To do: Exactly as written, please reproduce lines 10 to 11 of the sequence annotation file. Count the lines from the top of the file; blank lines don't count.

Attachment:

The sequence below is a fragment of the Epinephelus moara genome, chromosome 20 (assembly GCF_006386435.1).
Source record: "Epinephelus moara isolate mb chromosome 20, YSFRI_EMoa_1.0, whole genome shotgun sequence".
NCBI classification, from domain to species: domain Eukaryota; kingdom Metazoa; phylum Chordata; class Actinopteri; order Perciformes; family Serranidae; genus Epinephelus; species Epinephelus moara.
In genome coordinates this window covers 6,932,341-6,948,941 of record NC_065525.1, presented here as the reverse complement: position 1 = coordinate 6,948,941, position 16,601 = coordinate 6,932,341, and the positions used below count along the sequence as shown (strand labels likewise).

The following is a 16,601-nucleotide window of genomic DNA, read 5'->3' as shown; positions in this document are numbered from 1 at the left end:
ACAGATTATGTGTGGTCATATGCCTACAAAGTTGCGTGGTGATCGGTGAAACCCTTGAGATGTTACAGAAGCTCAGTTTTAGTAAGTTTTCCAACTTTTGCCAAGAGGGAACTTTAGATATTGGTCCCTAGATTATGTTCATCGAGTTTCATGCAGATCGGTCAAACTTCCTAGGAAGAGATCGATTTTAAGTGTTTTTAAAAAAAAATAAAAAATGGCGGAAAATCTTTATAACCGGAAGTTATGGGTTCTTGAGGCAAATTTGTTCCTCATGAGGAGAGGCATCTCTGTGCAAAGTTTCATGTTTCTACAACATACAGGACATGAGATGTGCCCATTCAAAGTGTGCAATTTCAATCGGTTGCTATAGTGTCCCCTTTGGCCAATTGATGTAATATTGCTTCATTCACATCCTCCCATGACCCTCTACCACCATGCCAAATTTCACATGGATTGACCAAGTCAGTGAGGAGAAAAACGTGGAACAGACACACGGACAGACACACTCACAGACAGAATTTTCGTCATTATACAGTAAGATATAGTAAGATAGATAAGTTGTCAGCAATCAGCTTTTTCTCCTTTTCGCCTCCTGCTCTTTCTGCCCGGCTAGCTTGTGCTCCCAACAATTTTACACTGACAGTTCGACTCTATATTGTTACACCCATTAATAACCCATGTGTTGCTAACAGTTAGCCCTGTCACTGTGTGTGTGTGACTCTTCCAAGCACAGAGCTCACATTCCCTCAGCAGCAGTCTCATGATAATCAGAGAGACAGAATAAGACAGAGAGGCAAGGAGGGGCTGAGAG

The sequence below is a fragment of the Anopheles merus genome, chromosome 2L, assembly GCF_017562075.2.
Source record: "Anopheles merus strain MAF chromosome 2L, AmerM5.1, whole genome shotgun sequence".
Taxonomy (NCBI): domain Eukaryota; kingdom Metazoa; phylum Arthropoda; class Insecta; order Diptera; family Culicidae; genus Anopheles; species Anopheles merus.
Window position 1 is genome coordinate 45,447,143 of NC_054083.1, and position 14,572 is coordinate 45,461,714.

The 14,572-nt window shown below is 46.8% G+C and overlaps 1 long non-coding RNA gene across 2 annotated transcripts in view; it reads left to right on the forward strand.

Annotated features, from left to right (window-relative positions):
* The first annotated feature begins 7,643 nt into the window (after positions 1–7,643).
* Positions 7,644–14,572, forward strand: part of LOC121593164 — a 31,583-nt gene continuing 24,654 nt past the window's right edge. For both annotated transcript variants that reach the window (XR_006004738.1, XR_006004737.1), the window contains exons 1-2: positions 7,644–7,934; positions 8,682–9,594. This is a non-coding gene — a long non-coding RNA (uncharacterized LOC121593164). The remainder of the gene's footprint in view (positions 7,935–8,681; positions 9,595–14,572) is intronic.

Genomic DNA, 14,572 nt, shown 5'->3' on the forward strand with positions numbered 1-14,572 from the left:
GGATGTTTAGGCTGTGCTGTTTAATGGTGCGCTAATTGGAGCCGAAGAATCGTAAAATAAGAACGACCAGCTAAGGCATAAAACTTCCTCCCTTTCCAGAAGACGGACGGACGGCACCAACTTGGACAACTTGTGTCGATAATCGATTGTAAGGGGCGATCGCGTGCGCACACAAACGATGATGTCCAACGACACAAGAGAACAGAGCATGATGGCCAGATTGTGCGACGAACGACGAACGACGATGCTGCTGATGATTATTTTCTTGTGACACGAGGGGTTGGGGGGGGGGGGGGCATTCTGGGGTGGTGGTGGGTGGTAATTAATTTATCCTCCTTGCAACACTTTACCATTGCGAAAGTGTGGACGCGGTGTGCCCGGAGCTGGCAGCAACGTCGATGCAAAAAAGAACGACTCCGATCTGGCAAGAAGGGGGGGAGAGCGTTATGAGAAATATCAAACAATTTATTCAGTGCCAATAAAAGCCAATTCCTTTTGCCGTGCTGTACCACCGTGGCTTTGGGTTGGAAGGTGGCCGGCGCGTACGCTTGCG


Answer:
Window position 1 is genome coordinate 45,447,143 of NC_054083.1, and position 14,572 is coordinate 45,461,714.

The 14,572-nt window shown below is 46.8% G+C and overlaps 1 long non-coding RNA gene across 2 annotated transcripts in view; it reads left to right on the forward strand.